Minoxidil and Pattern Baldness Minoxidil is an effective medicine for preventing hair loss and paving the way for hair growth in women and men. Minoxidil also known as Rogain, was the first FDA approved medication for the treatment of hair loss. As of 2014, it was the only topical product that is FDA-approved for androgenic hair loss. Minoxidil was developed in the late 1950s by the Upjohn Company.
Minoxidil is a topical solution that is applied directly to the balding scalp. It is available over the counter and in generic formulations in concentrations of 5% (for men) and 2% (for women). Initially it was a medicine known to deal with high blood pressure levels but later it got popularized for preventing hair loss and growing hair. It was observed that when minoxidil was applied topically on the bald areas of an individual’s head, some hair growth took place. It was a revolutionary medicine at the point of time when this discovery was made.
Usually a hair is known to grow half an inch in a month. A life span of a hair is around 6 years in which it grows in leaps and bounds if it isn’t damaged and then it’s eventually replaced by a new hair.
In both female and male pattern baldness, what happens is that your hair follicles shrink over time. This results into stagnation of hair growth. So when your hair are combed the existing hair fall out giving way to hair that are thinner in density and shorter in length than the existing ones.
When trials were conducted with Rogaine, they were first conducted on the crown of the head and it was considered that its effectiveness was only limited to that area. Though that’s true to a certain extent that minoxidil works best in the crown region, but it also proven to be effective in other areas, like the frontal of the scalp, provided there are few hairs in that region. Minoxidil is ineffective in areas that are completely bald.The greatest benefit from minoxidil is noted from 5 months to 2 years, with a gradual decrease in effectiveness after that. Those using minoxidil long-term will continue to lose hair, but at a somewhat slower rate.
Though minoxidil is known to facilitate hair growth and combat hair loss, but it’s unclear as to what impact it has on the molecular mechanism operating within the cells of hair that cause hair growth. According to a theory minoxidil is known to dilate the blood vessels near the hair follicles, which increases the nutrients supply in the region and results in hair growth.
This may cause follicles in the telogen phase to shed, which are then replaced by thicker hairs in a new anagen phase. But this theory isn’t a proven one since vasodilator drugs apart from Minoxidil don’t promote hair growth. There’s another theory which justifies how this drug might be promoting hair growth.
When Minoxidil is applied topically, it results in an increase in DNA synthesis in hair cells. Though is it an inactive drug when it isn’t applied but it changes its properties when it is absorbed by the skin of the scalp and converts itself into ‘Minoxidil Sulphite.’ Our body is known to produce a catalyst named sulfonyl transferase which modifies the inactive Minoxidil into the active Minoxidil Sulphite. Minoxidil sulphite in turn switches on the potassium channels present within the hair cells which leads to hair growth. Though there is no clear cut evidence for the reason why Minoxidil facilitates hair growth, but it does to varying degrees.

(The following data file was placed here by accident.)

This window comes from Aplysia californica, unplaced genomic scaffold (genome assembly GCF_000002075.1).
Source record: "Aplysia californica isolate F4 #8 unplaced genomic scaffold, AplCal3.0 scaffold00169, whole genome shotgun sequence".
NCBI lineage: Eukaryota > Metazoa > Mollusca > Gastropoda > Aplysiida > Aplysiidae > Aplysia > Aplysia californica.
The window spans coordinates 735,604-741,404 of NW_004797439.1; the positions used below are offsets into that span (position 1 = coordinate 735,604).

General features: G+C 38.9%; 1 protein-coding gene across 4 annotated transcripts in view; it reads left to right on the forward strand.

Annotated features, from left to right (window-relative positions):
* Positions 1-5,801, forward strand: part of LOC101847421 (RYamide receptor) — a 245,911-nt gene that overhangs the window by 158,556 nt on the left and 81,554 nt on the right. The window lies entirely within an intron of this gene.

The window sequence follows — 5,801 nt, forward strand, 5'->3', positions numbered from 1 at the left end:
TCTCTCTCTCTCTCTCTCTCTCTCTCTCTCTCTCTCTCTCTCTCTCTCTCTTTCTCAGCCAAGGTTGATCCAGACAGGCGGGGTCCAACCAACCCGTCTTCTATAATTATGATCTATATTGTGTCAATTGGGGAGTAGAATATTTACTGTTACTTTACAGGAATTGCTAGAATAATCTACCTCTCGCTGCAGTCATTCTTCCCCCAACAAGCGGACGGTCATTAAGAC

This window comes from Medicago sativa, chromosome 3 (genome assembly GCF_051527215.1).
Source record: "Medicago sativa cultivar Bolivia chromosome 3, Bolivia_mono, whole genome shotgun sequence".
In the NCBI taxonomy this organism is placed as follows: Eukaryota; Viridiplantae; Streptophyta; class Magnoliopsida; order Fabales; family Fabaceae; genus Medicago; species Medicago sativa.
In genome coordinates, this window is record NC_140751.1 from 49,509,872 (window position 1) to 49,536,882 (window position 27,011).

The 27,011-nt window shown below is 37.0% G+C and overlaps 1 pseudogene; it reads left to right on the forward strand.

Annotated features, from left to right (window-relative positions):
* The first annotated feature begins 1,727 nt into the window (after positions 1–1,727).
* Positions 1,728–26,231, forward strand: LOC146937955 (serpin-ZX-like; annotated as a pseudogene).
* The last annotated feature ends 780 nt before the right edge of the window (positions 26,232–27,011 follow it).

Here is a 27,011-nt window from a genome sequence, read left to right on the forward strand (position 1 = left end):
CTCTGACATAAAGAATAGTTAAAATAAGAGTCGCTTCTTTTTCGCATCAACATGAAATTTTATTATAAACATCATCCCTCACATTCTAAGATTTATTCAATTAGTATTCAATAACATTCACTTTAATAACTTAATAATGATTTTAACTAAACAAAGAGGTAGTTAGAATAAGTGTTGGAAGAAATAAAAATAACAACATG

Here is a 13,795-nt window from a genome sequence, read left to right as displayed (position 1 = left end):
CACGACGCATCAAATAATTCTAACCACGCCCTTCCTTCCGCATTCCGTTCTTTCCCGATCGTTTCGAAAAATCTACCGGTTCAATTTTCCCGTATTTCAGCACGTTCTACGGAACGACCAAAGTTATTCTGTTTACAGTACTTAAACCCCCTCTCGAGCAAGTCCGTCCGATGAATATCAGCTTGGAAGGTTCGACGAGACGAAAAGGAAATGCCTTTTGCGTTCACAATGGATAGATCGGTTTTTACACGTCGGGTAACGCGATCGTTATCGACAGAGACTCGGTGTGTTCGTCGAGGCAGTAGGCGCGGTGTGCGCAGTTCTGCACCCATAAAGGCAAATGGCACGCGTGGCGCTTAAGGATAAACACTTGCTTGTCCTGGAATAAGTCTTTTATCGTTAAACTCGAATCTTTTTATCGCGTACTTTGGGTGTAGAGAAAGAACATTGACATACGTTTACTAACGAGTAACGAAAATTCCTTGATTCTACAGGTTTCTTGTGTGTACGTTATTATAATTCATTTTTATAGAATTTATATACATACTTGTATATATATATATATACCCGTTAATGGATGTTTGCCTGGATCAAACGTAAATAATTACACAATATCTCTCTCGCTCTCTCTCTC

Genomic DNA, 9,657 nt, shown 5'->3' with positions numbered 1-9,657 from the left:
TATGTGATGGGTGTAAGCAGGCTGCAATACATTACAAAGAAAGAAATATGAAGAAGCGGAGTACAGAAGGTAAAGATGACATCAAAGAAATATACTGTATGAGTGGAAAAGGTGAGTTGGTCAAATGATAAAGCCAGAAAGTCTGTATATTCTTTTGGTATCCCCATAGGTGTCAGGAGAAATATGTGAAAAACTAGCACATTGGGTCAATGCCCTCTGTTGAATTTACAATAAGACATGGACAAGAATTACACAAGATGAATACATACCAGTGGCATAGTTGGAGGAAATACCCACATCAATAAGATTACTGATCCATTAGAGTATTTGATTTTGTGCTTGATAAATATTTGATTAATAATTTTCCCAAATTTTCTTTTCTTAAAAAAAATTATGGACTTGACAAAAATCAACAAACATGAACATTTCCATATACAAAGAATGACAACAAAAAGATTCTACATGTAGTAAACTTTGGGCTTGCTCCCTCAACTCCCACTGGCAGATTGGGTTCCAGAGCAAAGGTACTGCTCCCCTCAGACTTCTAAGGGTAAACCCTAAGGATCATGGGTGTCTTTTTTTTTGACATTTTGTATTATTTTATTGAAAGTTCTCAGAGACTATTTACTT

It is advised to apply Minoxidil (1 milliliter) once or twice a day. It’s only known to function when it comes in direct contact with the scalp for around 4 hours duration. It’s essential that you apply the medication at a spot where the hairs are still present. It’s ineffective in areas that have gone completely bald. Once a day topical use of topical minoxidil 2% and 5% seems to be almost as effective as using it twice a day. The reason is, when applied topically, it has a half-life of 22 hours in the skin. This suggests that once a day dosing is a reasonable option. It is important to realize that Pfizer, the company that now makes Rogaine, specifically states that it will be less effective if used only once a day.
On discontinuation of Minoxidil, the hairs return to their previous state in around 3 months duration and hair loss resumes. It is not advised to stop the medication once you have started using it since you wouldn’t be able to recover the hair that are lost upon its discontinuation.
Though it’s a great medication to restrict hair loss and promote hair growth yet it does have some side effects as well. They may range from burning or irritation of eyes, itching, redness or irritation at the treated spot and hair growth on other parts of the body. It is advised to patients to discontinue its usage and treatment if they experience severe allergic reactions like rashes, hives, itching, difficulty while breathing, tightness in the chest, swelling of mouth, face, lips, or tongue, chest pain, dizziness, nausea tic feeling , tachycardia (rapid heartbeat), sudden weight gain, swelling of hands and feet.
It’s also known that Minoxidil initially causes hair loss which is known as ‘shedding’.
Minoxidil slows down the process of hair loss or even stops it in certain cases. Applying minoxidil for a longer duration can facilitate hair growth in areas which were previously scanty. Four to six months application of minoxidil is known to produce excellent results for preventing hair loss and thickening existing hairs.
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